The two vendors that supply free, on-line briefing services to U.S. pilots have warned the flying public that there could be efforts a foot to terminate the services they offer within the a year or two. What would replace these two services? Well the new, Lockheed Martin FSS web site, of course!
The jury is still out for me regarding Lockheed Martin's takeover and day-to-day operation of the Flight Service Stations in the U.S. On one hand, they have done some good things - changed their phone interface so that calling from a cell phone connects you to the FSS for the area where you are located instead of the area associated with your cell phone's area code. It was always a bit disconcerting for me to dial 1-800-WXBRIEF in San Diego and hear "Welcome to the Oakland Flight Service Station." The briefers to whom I have spoken are still very professional and knowledgeable. They are mostly friendly - perhaps a bit more friendly than before Lockheed Martin took over, but that's hard to quantify.
I give Lockheed Martin poor marks in the amount of time one can spend waiting to talk to a briefer. On several occasions last winter, I sat on the south field at Oakland for over an hour waiting for freight. Before I made my way from the north field, I would get a DUAT briefing using my laptop. There was no internet access on the south field freight ramp. By the time the freight was available and the loading began, I needed an updated briefing and my only option was to call FSS on my cell phone.
On at least four occasions last winter I sat on hold for over 15 minutes waiting to talk to a briefer before hanging up. At these time I would either call another company pilot who I knew was still waiting at the north field or my dispatcher and ask them to tell me what the NEXRAD images looked like for my route. Launching into potential thunderstorms and icing without being able to talk to FSS really irked me. And there continue to be times when I sit on hold for several minutes. I wouldn't be making such a big deal of this were it not for the fact that Lockheed Martin made a big deal of how time spent waiting would be reduced once they took over. I just don't see much truth in that claim.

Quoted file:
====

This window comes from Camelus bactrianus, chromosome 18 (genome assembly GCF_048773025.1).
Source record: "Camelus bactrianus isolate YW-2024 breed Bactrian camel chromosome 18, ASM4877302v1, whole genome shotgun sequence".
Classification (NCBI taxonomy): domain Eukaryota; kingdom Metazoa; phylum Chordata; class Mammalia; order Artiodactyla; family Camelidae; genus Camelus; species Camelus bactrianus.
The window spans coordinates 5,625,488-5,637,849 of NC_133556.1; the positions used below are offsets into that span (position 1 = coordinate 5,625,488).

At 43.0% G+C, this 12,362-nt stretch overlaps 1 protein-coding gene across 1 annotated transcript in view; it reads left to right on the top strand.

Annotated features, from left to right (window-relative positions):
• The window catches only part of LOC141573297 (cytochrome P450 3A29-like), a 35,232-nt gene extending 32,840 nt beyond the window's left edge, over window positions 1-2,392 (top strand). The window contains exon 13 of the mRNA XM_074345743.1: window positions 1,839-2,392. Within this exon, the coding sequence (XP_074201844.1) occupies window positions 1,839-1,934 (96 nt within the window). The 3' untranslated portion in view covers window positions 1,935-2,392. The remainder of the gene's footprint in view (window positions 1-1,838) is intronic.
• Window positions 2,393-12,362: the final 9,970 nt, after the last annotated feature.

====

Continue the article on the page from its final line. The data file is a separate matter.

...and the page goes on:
I use both DUAT and DUATS regularly, since I never know what my students will prefer. I personally have a soft spot for DUAT, but both companies offer excellent service. When I was a freight dog, I relied heavily on DUAT for briefings and for filing IFR flight plans when I was dispatched for unscheduled, ad hoc flights. In all the years I've used it, DUAT was unavailable on only a handful of occasions. When it was, I used DUATS.
The Lockheed Martin FSS web site is pretty basic right now, though it does offer good instructional information on pre-flight briefings and a few weather products. You can register yourself and get a userid and password, but the pre-flight briefing features are just stubs at the moment. Still, you can see that they plan to offer the same features as DUAT and DUATS at some point in the future.
The potential demise of DUAT and DUATS is bad for general aviation because I foresee both a single point of failure and a convenient choke hold on non-commercial pilots. The single point of failure issue is pretty easy to see - Lockheed Martin's servers go down, no on-line briefings. The choke hold is not as easy to see coming, but my crystal ball shows that once the FAA has reduced the options for pre-flight briefings to one source - Lockheed Martin - being charged for a briefing will not be far away.
And apparently the Lockheed Martin arrangement would have none of the current contractual obligations for features and level of service that were put into place for DUAT and DUATS. Nothing like competition and privatization, eh?
If you are a faithful user of DUAT or DUATS, I recommend that you write you congressional representative as well as your senators and voice your opposition to the cancellation of these important services. With high fuel costs and threats of ATC and FSS pay-for-service, GA is on a slippery slope and it just keeps getting more slippery.
We may be witnessing the end of the Golden Age of GA, but I hope not.